Someone asked me, reading from a book they just had been given, about the Belgian maneuvers of 1939 and asked how this was not a betrayal of France just at the critical point when World War II is about to begin. This is completely untrue though and I do not understand how anyone could think such a thing. This is the context: Belgium had always been neutral since independence until Germany invaded in 1914. After that, Belgium was allied to France because both countries were of course worried about the Germans, seeing that they would have no hesitation to invade and threaten both countries (or especially to invade France and Belgium would be a useful corridor). So there was an alliance until 1939 when on September 3, after the invasion of Poland, King Leopold III declared neutrality again. The Belgian army was at that time called out and put through some exercises as a show of force, not particularly for Germany, but for France so that they would know that if they tried to violate Belgian territory to attack Germany they would have a difficult fight and Belgium would resist them just as they had strongly resisted the Germans in 1914. This was not a betrayal, this was a realistic view of the on-the-ground situation.
Consider for a moment that prior to this time Germany had gone back on one provision after another of the Versailles Treaty and France and Britain had done nothing. Britain even signed a naval treaty with Germany. Italy had been opposed to Germany at first but left the Allies to join the Germans when Britain or France would not stand beside Italy in stopping the takeover of Austria and then later scolded Italy for occupying Abyssinia. After the Rhineland and Czech occupations and the union with Austria the French had done nothing. This was a concern to Belgium as was the French war plans which many thought left Belgium on its own. Then when Germany invaded Poland the British and then French declared war on Germany. What was Belgium supposed to do? They could do nothing about Poland, even Britain and France could do nothing to save Poland but they had declared war anyway. The Germans had made no aggressive moves against the Low Countries, Britain or France at that time. But the British and French had declared war on Germany so Belgium was suddenly faced with the possibility of France doing the same thing the Kaiser had done in 1914, attacking Germany and marching through Belgium maybe as an easier way to go.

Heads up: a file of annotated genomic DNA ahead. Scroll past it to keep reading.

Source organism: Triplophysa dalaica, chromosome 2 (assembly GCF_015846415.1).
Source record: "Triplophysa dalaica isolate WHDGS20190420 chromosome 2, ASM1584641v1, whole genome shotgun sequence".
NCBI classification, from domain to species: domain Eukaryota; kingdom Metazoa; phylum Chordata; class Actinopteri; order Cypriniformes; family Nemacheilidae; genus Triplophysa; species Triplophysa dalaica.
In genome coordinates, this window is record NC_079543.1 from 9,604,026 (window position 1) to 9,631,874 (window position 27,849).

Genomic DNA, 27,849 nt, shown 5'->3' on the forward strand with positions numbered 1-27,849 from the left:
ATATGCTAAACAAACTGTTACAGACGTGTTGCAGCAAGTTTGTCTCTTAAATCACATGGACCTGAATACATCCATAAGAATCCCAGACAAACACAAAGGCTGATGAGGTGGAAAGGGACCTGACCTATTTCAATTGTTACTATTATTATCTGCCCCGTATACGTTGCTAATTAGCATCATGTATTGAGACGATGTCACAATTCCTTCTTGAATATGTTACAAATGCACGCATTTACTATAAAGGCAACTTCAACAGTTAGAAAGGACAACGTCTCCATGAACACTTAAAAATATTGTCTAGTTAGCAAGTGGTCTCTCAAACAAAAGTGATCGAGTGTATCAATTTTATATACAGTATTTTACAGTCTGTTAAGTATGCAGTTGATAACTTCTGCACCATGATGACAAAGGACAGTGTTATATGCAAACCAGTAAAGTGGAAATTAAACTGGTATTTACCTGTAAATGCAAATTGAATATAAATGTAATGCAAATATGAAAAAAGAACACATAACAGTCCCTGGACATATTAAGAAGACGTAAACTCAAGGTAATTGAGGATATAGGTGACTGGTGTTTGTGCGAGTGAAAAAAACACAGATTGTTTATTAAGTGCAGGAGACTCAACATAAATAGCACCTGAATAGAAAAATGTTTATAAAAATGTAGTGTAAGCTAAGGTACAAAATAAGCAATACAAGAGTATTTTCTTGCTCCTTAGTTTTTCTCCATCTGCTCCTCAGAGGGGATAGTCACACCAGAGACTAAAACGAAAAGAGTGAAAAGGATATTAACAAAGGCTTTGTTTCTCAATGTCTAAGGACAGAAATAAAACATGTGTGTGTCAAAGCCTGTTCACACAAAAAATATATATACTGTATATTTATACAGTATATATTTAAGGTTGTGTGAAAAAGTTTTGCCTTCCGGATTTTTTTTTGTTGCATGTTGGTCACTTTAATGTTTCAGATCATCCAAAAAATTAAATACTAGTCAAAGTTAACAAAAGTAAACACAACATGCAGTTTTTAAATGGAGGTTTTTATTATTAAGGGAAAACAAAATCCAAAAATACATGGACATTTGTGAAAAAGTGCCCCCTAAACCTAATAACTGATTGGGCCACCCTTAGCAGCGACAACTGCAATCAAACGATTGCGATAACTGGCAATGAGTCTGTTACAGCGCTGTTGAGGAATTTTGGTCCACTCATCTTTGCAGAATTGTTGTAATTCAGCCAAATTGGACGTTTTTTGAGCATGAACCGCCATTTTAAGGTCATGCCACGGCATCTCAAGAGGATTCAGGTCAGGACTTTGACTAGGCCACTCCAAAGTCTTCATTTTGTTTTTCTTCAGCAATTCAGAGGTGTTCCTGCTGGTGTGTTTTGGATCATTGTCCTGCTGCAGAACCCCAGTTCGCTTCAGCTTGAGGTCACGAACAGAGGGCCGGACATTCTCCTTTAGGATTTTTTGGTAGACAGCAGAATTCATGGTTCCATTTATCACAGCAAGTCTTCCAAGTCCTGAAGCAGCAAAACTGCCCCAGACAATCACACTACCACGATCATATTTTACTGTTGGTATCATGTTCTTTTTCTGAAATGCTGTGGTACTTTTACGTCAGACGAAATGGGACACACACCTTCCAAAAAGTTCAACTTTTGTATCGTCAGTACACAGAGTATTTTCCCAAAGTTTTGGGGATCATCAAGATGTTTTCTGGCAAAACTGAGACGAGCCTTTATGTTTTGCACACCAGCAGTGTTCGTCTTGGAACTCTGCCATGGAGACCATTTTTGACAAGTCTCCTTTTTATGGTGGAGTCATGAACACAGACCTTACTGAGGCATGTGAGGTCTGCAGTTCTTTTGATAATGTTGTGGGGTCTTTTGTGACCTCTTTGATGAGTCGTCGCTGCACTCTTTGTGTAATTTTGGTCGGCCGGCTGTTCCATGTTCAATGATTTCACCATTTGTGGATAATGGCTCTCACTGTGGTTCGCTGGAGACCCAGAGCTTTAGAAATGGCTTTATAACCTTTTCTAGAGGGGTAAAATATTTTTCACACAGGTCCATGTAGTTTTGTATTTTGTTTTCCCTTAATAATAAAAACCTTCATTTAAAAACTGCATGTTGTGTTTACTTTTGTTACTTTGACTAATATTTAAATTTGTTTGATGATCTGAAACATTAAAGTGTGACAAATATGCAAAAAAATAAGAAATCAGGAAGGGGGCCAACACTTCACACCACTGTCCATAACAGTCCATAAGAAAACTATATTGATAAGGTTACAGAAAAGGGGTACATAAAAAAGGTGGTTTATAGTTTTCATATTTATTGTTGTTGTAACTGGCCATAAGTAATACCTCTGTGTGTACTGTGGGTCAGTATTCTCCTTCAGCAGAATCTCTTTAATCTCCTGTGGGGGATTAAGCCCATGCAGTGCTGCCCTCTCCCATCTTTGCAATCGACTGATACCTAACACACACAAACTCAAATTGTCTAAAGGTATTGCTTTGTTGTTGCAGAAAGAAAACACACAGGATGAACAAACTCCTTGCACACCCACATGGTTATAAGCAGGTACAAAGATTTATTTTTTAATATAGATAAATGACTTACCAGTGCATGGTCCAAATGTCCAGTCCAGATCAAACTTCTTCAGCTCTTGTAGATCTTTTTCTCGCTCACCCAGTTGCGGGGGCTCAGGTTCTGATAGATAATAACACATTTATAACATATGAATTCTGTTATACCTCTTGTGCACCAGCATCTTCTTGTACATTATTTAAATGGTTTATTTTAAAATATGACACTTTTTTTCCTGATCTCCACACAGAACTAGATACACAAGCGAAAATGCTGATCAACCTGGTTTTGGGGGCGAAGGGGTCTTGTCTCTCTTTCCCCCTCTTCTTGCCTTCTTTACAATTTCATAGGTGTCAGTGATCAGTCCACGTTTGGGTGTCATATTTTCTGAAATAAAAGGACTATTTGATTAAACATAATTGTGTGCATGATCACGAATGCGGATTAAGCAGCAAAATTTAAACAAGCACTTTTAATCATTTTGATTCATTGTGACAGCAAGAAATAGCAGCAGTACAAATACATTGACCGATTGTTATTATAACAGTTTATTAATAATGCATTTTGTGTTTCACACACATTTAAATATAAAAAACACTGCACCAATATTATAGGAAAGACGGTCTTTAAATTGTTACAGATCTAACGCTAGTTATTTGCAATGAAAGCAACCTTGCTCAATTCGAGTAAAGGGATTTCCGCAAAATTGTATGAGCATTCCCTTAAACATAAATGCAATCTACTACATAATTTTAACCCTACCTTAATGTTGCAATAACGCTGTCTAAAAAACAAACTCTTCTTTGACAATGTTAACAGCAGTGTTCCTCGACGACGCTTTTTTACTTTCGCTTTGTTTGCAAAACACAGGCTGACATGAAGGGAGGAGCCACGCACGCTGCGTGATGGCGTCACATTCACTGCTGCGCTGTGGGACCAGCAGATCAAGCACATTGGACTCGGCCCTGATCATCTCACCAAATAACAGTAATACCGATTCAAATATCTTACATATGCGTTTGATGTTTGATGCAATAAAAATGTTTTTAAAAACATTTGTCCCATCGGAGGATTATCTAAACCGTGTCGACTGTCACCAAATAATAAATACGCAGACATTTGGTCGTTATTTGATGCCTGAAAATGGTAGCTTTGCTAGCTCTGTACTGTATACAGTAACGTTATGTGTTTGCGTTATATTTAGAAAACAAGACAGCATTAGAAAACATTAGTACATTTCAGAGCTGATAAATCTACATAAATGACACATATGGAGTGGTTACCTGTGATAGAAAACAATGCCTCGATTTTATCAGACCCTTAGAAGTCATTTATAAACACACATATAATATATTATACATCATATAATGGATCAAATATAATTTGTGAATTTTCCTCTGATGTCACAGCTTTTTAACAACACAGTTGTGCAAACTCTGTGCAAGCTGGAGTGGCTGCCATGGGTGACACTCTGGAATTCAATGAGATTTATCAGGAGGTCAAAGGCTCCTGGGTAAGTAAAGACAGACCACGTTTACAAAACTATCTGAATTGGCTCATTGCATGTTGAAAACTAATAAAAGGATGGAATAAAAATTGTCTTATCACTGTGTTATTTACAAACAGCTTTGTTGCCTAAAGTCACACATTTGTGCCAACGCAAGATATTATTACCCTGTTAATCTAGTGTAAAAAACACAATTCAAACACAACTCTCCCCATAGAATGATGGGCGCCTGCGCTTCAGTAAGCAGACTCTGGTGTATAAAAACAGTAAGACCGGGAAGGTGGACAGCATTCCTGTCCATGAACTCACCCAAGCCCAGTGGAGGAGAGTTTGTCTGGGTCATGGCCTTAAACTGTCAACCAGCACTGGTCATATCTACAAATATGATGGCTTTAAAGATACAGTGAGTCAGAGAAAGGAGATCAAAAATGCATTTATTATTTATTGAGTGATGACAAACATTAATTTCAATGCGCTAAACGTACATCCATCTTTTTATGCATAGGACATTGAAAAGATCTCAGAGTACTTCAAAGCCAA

The Allies had, honestly, done a poor job of diplomacy and foreign relations prior to World War II. They had given in to Hitler time after time and then, finally, declared war on Germany on behalf of a country neither of them could defend and which was being occupied by the Soviets also. It was perfectly understandable for King Leopold III to again declare Belgian neutrality and hope that, unlike before, the country could be kept out of the conflict. Later the King joined with Queen Wilhelmina of The Netherlands to call for all the countries to get together and make peace. Today this seems ridiculous because Hitler was a lunatic who wanted to take over the world, but try to remember what the people knew then, not what we know now. All Hitler had done then was to invade Poland and the Soviets had joined in. France and Britain had declared war on him, even though he had not threatened their countries, but they had not declared war on the Soviets for taking part of Poland or for taking over the Baltic republics. All that had really happened by then was that Poland had been partitioned, which was unfortunate for the Poles, but not something new, they had been partitioned between Germany and Russia for years. So, it seemed not unreasonable to many at the time that the two sides could talk through their differences and make peace without another world war.
That did not happen, but it is not the fault of the King that he could not look into the future. He was only trying to do what was best for his country in the situation he was in. When the war came Belgium was as strong an ally as she had been before and fought as hard as possible for 18 days against the crushing Nazi blitzkrieg, in doing so saving the lives of many French and British troops. That is what should be remembered, the free countries fighting as allies against invaders and do not waste time on accusations that are pointless and only efforts to stir up bad feelings between people and nations. There is already enough of that.